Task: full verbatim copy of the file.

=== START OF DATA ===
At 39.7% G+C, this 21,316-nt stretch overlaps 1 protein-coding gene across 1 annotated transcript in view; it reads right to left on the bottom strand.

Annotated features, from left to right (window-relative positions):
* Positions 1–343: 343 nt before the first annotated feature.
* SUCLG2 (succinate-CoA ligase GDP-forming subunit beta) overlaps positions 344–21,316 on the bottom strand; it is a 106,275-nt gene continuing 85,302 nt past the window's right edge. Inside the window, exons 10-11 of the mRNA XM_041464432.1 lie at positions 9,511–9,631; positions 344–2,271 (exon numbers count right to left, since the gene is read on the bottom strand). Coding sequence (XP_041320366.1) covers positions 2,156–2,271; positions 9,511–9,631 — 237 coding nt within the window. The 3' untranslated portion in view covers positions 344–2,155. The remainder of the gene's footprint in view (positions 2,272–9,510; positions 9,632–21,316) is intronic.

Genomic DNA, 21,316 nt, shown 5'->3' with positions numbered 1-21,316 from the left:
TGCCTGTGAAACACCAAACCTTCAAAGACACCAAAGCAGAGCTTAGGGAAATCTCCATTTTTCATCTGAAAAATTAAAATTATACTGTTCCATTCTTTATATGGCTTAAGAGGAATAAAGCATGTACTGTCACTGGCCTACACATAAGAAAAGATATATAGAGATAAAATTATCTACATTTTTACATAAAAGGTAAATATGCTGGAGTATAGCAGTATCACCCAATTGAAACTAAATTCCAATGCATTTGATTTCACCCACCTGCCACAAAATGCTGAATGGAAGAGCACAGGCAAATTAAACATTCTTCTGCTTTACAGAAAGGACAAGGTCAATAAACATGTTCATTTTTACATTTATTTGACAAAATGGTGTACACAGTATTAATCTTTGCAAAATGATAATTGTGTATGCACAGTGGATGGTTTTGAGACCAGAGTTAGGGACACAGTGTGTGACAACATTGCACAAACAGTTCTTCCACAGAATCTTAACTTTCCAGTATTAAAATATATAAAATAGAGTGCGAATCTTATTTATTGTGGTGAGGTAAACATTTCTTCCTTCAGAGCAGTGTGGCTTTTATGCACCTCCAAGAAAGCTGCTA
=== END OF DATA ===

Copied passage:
At 39.7% G+C, this 21,316-nt stretch overlaps 1 protein-coding gene across 1 annotated transcript in view; it reads right to left on the bottom strand.

Annotated features, from left to right (window-relative positions):
* Positions 1–343: 343 nt before the first annotated feature.
* SUCLG2 (succinate-CoA ligase GDP-forming subunit beta) overlaps positions 344–21,316 on the bottom strand; it is a 106,275-nt gene continuing 85,302 nt past the window's right edge. Inside the window, exons 10-11 of the mRNA XM_041464432.1 lie at positions 9,511–9,631; positions 344–2,271 (exon numbers count right to left, since the gene is read on the bottom strand). Coding sequence (XP_041320366.1) covers positions 2,156–2,271; positions 9,511–9,631 — 237 coding nt within the window. The 3' untranslated portion in view covers positions 344–2,155. The remainder of the gene's footprint in view (positions 2,272–9,510; positions 9,632–21,316) is intronic.

Genomic DNA, 21,316 nt, shown 5'->3' with positions numbered 1-21,316 from the left:
TGCCTGTGAAACACCAAACCTTCAAAGACACCAAAGCAGAGCTTAGGGAAATCTCCATTTTTCATCTGAAAAATTAAAATTATACTGTTCCATTCTTTATATGGCTTAAGAGGAATAAAGCATGTACTGTCACTGGCCTACACATAAGAAAAGATATATAGAGATAAAATTATCTACATTTTTACATAAAAGGTAAATATGCTGGAGTATAGCAGTATCACCCAATTGAAACTAAATTCCAATGCATTTGATTTCACCCACCTGCCACAAAATGCTGAATGGAAGAGCACAGGCAAATTAAACATTCTTCTGCTTTACAGAAAGGACAAGGTCAATAAACATGTTCATTTTTACATTTATTTGACAAAATGGTGTACACAGTATTAATCTTTGCAAAATGATAATTGTGTATGCACAGTGGATGGTTTTGAGACCAGAGTTAGGGACACAGTGTGTGACAACATTGCACAAACAGTTCTTCCACAGAATCTTAACTTTCCAGTATTAAAATATATAAAATAGAGTGCGAATCTTATTTATTGTGGTGAGGTAAACATTTCTTCCTTCAGAGCAGTGTGGCTTTTATGCACCTCCAAGAAAGCTGCTA